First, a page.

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Old Jun 17, 2011, 9:32 AM   #1
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Default What isn't HDR

Can playing with shadow, light, and sharpness achieve a similar result as using HDR techniques? Please let me know.
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Old Jun 17, 2011, 12:40 PM   #2
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Streets, as long as you achieve some details in all aspects of the image from the darkest shadows to the brightest highlights then you have achieved what HDR software does. Call it what you want. But Id simply call it a better image. To be a great image takes more like composition, etc. but getting those details sure goes a long way. Your image here has a lot of noise in it. It might be fixable with Denoise software. But unless you look close, its not bad at all. Nice image.
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Old Jun 17, 2011, 8:53 PM   #3
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I'd just call it a good image. It certainly could be mistaken for an HDR image at first glance.
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Old Jun 18, 2011, 8:05 AM   #4
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I realize that HDR probably works optimally on inanimate objects. My Photo of the Texas Spiney Lizard shows noise due to a bit too much sharpening. I was just trying to see if HDR could be replicated by other means than the stacking of three or more images. My post processing software is very limited (Picassa) and I intend to keep it that way. The great photographers, Adams, Steinmetz, Porter, etal, had to do all of their magic by spending hours in the darkroom on a single print. Think how lucky we are today. Thanks to all for your inputs.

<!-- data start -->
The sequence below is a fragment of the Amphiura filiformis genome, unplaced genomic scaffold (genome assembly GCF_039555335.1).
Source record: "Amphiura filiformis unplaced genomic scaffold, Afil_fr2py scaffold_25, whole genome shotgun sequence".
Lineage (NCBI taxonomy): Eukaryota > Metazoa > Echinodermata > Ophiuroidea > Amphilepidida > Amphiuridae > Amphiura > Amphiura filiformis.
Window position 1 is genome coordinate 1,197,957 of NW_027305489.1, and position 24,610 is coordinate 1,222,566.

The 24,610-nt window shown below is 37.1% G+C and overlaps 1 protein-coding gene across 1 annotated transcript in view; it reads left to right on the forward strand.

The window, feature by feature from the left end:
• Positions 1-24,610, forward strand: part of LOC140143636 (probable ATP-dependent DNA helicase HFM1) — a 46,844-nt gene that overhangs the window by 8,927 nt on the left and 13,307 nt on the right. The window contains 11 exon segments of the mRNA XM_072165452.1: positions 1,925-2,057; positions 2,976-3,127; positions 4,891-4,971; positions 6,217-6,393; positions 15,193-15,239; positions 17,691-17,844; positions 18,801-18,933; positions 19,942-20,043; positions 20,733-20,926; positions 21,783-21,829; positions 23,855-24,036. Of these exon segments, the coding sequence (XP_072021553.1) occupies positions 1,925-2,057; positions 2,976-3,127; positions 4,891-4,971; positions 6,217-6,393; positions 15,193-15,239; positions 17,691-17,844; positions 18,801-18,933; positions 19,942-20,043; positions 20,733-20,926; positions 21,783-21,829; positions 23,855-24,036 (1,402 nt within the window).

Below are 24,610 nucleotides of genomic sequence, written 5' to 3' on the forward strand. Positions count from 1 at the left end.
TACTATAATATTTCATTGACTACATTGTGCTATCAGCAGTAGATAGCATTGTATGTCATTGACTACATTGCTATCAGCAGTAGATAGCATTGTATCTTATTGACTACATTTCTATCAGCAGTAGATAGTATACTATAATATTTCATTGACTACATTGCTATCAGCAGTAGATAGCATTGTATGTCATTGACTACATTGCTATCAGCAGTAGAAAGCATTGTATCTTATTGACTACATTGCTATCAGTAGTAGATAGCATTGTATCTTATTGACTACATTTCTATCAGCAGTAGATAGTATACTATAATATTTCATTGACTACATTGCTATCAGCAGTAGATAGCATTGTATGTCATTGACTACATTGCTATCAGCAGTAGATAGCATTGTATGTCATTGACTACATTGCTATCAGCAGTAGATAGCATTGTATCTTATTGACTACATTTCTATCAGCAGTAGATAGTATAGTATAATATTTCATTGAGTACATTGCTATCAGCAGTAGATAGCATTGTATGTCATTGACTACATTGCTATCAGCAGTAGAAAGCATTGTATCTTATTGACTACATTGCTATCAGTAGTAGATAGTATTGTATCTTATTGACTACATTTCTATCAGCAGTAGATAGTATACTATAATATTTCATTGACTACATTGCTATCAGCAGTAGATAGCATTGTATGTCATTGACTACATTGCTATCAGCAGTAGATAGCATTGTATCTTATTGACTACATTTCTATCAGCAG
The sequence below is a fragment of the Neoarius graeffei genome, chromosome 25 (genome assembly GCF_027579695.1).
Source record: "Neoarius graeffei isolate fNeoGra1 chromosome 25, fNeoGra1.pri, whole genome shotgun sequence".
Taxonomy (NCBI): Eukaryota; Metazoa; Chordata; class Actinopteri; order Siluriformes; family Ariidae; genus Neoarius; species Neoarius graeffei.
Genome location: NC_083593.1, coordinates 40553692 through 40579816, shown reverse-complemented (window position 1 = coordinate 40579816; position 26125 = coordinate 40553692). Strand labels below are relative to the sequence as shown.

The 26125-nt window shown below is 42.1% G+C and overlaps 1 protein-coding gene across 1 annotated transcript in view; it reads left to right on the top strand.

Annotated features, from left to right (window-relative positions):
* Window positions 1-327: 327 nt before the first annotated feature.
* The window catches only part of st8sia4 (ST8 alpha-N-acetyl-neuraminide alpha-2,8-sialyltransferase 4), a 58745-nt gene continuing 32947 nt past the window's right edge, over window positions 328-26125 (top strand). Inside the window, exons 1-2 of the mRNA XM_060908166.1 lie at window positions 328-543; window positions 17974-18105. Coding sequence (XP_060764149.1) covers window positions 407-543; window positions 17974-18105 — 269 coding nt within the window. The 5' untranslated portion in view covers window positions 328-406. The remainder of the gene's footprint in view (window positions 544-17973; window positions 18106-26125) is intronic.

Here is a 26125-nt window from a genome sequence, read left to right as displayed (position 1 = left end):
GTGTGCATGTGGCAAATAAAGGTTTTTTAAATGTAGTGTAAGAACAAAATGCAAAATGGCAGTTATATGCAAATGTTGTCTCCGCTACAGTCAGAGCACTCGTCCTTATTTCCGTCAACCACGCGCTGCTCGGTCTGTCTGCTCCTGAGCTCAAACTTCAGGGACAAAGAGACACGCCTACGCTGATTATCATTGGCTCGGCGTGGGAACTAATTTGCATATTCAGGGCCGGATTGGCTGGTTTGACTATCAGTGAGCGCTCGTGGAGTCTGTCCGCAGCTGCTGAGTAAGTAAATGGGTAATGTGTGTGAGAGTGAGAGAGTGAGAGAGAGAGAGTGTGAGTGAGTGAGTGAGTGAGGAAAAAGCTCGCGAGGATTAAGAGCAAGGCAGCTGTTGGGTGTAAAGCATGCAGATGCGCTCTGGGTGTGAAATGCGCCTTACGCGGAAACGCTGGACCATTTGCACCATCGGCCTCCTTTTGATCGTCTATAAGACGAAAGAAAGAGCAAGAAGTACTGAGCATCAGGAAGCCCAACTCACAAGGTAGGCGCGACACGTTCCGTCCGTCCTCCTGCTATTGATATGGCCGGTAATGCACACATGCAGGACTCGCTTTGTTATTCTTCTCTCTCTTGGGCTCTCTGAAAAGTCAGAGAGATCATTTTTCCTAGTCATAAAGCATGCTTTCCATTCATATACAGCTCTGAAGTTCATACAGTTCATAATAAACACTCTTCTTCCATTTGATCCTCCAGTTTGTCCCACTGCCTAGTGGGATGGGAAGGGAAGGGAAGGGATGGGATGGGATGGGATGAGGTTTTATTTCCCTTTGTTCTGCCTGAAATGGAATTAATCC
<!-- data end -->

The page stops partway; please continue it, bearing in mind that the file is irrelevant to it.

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Old Jun 18, 2011, 8:43 AM   #5
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You can get some fairly good results by lightening and darkening your photo and save as three images, one light, one normal and one dark. Google for photomatix basic (free) and then (drag) open all three images into it and hit combine and tweak the settings.

Although the basic version doesn't have tone mapping you can get some outstanding results.
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Old Jun 18, 2011, 10:29 AM   #6
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Quote:
Originally Posted by Streets View Post
...I was just trying to see if HDR could be replicated by other means than the stacking of three or more images...
The HDR appearance can definitely be produced from a single image (that was the whole point of my AutoHDR) but that's not quite the same as having a high dynamic range which by definition cannot be captured in a single shot.

It's a subtle distinction between the dynamic range you've captured and what you do with it. Your shot doesn't have any more dynamic range but you've used an HDR effect on the range you did have.

Similarly, combining 3 exposures doesn't mean the image has a high dynamic range if any one of those exposures managed to capture the full range of light and dark available in the scene. There are other good reasons for merging exposures though such as noise reduction and better colour reproduction.
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Old Jun 21, 2011, 9:49 AM   #7
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I hope you find this an improvement streets. I just used DeNoise from Topaz and then Shadow/Highlight from Photoshop.
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Old Jun 22, 2011, 9:50 AM   #8
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That really improved the image BYNX. Thanks. I sometimes diddle with the photos that others submit and some like and some no like.
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Old Jun 22, 2011, 10:19 AM   #9
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Being raised on watching 1 Million Years B.C. with Victor Mature, I always think of that movie when I see a little lizard like this.
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